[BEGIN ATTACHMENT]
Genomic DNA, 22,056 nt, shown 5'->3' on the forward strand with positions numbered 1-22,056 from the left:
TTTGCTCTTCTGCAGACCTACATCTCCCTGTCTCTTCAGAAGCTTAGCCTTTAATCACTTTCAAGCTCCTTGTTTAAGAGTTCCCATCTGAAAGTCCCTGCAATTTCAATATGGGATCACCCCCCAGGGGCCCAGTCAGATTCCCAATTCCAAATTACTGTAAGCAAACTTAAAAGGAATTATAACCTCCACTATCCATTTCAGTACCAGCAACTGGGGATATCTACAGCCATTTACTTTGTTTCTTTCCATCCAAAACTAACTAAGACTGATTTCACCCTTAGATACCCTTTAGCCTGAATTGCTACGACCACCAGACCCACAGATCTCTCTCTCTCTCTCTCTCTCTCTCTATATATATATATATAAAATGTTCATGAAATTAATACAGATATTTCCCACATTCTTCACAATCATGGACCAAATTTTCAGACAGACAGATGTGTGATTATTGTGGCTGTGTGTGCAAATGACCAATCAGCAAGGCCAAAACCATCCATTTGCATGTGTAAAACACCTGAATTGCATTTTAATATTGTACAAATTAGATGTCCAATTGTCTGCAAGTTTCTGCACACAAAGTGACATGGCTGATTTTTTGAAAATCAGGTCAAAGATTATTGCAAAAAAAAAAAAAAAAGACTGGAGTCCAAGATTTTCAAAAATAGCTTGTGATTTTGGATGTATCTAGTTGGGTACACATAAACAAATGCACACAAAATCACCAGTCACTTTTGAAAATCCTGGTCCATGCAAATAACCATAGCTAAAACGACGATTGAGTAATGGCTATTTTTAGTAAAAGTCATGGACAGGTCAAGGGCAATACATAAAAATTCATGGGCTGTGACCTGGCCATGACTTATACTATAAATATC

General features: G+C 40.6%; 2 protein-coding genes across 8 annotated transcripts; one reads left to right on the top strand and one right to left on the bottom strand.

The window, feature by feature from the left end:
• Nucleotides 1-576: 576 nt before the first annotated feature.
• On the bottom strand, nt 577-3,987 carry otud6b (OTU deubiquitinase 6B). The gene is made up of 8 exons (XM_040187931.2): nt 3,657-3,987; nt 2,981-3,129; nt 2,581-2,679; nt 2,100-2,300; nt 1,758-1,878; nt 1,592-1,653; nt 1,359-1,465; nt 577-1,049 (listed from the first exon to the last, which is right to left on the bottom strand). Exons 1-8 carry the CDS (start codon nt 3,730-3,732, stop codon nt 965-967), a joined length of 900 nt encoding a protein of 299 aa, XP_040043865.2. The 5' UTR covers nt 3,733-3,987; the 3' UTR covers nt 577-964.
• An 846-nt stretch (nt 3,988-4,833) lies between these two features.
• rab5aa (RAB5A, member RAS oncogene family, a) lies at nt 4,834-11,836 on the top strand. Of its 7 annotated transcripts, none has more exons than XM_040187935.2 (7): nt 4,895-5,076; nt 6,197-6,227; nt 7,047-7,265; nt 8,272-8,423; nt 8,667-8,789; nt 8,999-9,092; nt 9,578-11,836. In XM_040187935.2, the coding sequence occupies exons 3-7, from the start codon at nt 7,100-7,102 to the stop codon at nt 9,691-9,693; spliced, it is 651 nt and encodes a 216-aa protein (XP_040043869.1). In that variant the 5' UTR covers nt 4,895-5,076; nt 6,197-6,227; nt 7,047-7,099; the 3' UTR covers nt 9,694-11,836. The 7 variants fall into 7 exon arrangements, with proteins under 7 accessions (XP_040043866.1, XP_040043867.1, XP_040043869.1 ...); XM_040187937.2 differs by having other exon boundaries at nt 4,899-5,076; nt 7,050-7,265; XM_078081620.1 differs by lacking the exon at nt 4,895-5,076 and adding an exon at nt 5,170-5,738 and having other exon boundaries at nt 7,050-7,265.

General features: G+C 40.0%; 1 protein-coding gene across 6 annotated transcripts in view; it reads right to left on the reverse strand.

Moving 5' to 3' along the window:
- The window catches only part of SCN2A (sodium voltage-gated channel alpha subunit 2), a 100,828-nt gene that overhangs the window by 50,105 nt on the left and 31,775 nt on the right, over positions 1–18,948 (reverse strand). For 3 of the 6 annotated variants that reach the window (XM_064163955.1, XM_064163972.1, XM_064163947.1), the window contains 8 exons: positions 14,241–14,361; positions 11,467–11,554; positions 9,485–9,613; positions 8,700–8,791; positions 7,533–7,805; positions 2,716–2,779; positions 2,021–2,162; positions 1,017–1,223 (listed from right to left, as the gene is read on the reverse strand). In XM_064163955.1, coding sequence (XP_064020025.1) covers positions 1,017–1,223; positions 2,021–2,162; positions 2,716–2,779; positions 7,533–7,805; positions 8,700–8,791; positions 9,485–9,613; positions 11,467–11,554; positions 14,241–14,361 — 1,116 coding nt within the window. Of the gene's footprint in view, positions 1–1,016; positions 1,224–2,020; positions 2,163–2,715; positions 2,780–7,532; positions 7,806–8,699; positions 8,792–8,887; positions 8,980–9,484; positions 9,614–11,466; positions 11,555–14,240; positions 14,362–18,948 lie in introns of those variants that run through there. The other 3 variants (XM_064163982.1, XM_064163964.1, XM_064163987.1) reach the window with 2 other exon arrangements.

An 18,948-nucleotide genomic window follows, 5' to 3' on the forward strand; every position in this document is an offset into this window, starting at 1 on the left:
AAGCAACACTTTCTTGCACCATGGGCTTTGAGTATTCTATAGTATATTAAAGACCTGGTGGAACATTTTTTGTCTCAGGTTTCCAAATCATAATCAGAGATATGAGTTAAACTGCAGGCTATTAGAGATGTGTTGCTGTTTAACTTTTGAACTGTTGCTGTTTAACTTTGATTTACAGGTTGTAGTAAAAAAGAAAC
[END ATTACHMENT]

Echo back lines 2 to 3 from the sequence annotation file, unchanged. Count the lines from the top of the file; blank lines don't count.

TTTGCTCTTCTGCAGACCTACATCTCCCTGTCTCTTCAGAAGCTTAGCCTTTAATCACTTTCAAGCTCCTTGTTTAAGAGTTCCCATCTGAAAGTCCCTGCAATTTCAATATGGGATCACCCCCCAGGGGCCCAGTCAGATTCCCAATTCCAAATTACTGTAAGCAAACTTAAAAGGAATTATAACCTCCACTATCCATTTCAGTACCAGCAACTGGGGATATCTACAGCCATTTACTTTGTTTCTTTCCATCCAAAACTAACTAAGACTGATTTCACCCTTAGATACCCTTTAGCCTGAATTGCTACGACCACCAGACCCACAGATCTCTCTCTCTCTCTCTCTCTCTCTCTATATATATATATATAAAATGTTCATGAAATTAATACAGATATTTCCCACATTCTTCACAATCATGGACCAAATTTTCAGACAGACAGATGTGTGATTATTGTGGCTGTGTGTGCAAATGACCAATCAGCAAGGCCAAAACCATCCATTTGCATGTGTAAAACACCTGAATTGCATTTTAATATTGTACAAATTAGATGTCCAATTGTCTGCAAGTTTCTGCACACAAAGTGACATGGCTGATTTTTTGAAAATCAGGTCAAAGATTATTGCAAAAAAAAAAAAAAAAGACTGGAGTCCAAGATTTTCAAAAATAGCTTGTGATTTTGGATGTATCTAGTTGGGTACACATAAACAAATGCACACAAAATCACCAGTCACTTTTGAAAATCCTGGTCCATGCAAATAACCATAGCTAAAACGACGATTGAGTAATGGCTATTTTTAGTAAAAGTCATGGACAGGTCAAGGGCAATACATAAAAATTCATGGGCTGTGACCTGGCCATGACTTATACTATAAATATC

General features: G+C 40.6%; 2 protein-coding genes across 8 annotated transcripts; one reads left to right on the top strand and one right to left on the bottom strand.